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For the investigative journalist, see Russ Baker

Russell Wayne Baker (born August 14, 1925) is an Americanmarker Pulitzer Prize-winning writer known for his satirical commentary and self-critical prose, as well as for his autobiography, Growing Up.

Early years

Baker was the eldest of three children born to Benny and Lucy Elizabeth Baker in Morrisonville, Virginiamarker. After his father died when he was just a young child, his family moved to Belleville, New Jerseymarker, and later to urban Baltimoremarker where he graduated from the Baltimore City Collegemarker high school in 1943 and received his B.A. from the Krieger School of Arts & Sciences at Johns Hopkins University in 1947. He went on to become an essayist, journalist, and biographer, as well as the host of the PBS show Masterpiece Theatre from 1992 to 2004. Two-time Pulitzer Prize winner, Russell Baker, was the author of the nationally syndicated "Observer" column for the New York Times from 1962 to 1998. In addition, the noted journalist, humorist, essayist, and biographer has written or edited seventeen books. Baker's first Pulitzer was for distinguished commentary for his "Observer" columns (1979) and the second one was for his autobiography, Growing Up (1983). He wrote a sequel to his autobiography in 1989, called The Good Times.

In addition to his regular column and numerous books, Baker has also edited the anthologies The Norton Book of Light Verse (1986) and Russell Baker's Book of American Humor (1993). In 1993, he became the regular host of the PBS television series, Masterpiece Theatre. Baker is a regular contributor to national periodicals such as The New York Times Magazine, Sports Illustrated, Saturday Evening Post, and McCalls.


Neil Postman, in the preface to Conscientious Objections, describes Baker as " some fourth century citizen of Rome who is amused and intrigued by the Empire's collapse but who still cares enough to mock the stupidities that are hastening its end. He is, in my opinion, a precious national resource, and as long as he does not get his own television show, America will remain stronger than Russia." (1991, xii) He received his Pulitzer Prizes for his New York Times "Observer" column, and for his memoir, entitled Growing Up.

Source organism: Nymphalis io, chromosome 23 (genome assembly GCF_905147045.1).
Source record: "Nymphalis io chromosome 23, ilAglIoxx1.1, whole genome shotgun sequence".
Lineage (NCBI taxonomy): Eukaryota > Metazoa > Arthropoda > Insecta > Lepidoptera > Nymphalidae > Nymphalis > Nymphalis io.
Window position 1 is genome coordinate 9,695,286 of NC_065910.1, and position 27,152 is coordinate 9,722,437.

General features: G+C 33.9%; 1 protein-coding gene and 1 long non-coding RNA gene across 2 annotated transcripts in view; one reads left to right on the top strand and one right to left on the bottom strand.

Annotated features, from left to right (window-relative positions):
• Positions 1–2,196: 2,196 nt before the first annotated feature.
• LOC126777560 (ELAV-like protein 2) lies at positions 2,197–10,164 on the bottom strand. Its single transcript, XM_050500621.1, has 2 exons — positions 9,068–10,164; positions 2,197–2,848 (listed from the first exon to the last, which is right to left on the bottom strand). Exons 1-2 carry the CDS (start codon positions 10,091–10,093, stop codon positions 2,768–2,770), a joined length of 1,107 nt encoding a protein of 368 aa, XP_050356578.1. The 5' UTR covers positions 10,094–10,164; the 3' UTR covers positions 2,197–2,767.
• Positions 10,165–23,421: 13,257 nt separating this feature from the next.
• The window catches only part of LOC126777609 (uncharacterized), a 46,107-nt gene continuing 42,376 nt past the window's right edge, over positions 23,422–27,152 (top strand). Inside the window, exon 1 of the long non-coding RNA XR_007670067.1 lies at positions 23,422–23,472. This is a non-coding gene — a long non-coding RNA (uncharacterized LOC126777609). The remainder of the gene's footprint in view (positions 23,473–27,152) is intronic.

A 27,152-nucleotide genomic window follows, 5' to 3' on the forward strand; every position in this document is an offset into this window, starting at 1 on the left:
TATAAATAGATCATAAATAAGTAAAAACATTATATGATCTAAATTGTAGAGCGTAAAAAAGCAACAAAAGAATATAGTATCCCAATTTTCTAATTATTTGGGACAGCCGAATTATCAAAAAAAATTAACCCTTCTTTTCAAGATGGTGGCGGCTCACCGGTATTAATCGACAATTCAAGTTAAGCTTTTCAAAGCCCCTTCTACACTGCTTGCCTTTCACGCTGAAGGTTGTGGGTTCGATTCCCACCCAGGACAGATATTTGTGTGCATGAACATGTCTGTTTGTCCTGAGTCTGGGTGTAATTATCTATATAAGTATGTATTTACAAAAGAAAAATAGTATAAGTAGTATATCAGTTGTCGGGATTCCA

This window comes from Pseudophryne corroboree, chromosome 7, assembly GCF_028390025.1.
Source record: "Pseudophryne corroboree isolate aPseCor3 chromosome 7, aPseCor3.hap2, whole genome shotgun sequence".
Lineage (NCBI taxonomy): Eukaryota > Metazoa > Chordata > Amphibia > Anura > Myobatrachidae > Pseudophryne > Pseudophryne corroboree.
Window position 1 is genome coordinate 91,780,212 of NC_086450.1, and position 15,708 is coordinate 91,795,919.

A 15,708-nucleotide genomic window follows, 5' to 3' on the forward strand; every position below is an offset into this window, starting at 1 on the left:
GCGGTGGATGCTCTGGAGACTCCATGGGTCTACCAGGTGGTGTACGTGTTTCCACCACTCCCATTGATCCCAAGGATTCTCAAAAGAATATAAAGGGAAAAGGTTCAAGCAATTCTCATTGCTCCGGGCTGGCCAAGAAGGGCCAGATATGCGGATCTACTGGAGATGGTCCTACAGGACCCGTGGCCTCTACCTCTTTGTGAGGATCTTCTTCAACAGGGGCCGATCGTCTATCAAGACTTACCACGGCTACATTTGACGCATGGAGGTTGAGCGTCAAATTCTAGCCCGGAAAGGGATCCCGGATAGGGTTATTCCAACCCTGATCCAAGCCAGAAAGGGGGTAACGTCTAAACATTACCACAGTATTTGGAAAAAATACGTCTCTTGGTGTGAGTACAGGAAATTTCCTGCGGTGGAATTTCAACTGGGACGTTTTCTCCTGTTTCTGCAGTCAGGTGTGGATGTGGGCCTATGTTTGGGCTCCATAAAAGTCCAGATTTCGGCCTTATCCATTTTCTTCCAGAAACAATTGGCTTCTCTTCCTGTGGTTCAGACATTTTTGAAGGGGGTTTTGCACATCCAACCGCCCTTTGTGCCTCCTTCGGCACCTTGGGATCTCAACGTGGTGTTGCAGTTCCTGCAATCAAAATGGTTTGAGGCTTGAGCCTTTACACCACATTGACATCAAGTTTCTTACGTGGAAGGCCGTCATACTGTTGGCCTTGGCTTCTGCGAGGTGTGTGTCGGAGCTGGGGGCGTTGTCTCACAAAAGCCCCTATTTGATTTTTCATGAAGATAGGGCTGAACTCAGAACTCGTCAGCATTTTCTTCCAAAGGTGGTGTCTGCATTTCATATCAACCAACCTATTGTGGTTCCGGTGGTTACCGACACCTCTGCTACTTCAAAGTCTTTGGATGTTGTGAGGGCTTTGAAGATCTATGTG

Notable quotations

  • "The goal of all inanimate objects is to resist man and ultimately defeat him." A contribution to the philosophy of Resistentialism

  • "The worst thing about being a tourist is having other tourists recognize you as a tourist."

  • "Usually, terrible things that are done with the excuse that progress requires them are not really progress at all, but just terrible things."

  • "Reporters thrive on the world's misfortune. For this reason they often take an indecent pleasure in events that dismay the rest of humanity."

  • "I gave up on new poetry myself thirty years ago, when most of it began to read like coded messages passing between lonely aliens on a hostile world."

  • "One of the many burdens of the person professing Christianity has always been the odium likely to be heaped upon him by fellow Christians quick to smell out, denounce and punish fraud, hypocrisy and general unworthiness among those who assert the faith. In ruder days, disputes about what constituted a fully qualified Christian often led to sordid quarrels in which the disputants tortured, burned and hanged each other in the conviction that torture, burning, and hanging were Christian things to do..."

  • "The only thing I was fit for was to be a writer, and this notion rested solely on my suspicion that I would never be fit for real work, and that writing didn't require any."

  • "Voters inclined to loathe and fear elite Ivy League schools rarely make fine distinctions between Yale and Harvard. All they know is that both are full of rich, fancy, stuck-up and possibly dangerous intellectuals who never sit down to supper in their undershirt no matter how hot the weather gets."


  1. The Plot Against People, The New York Times 18 June 1968

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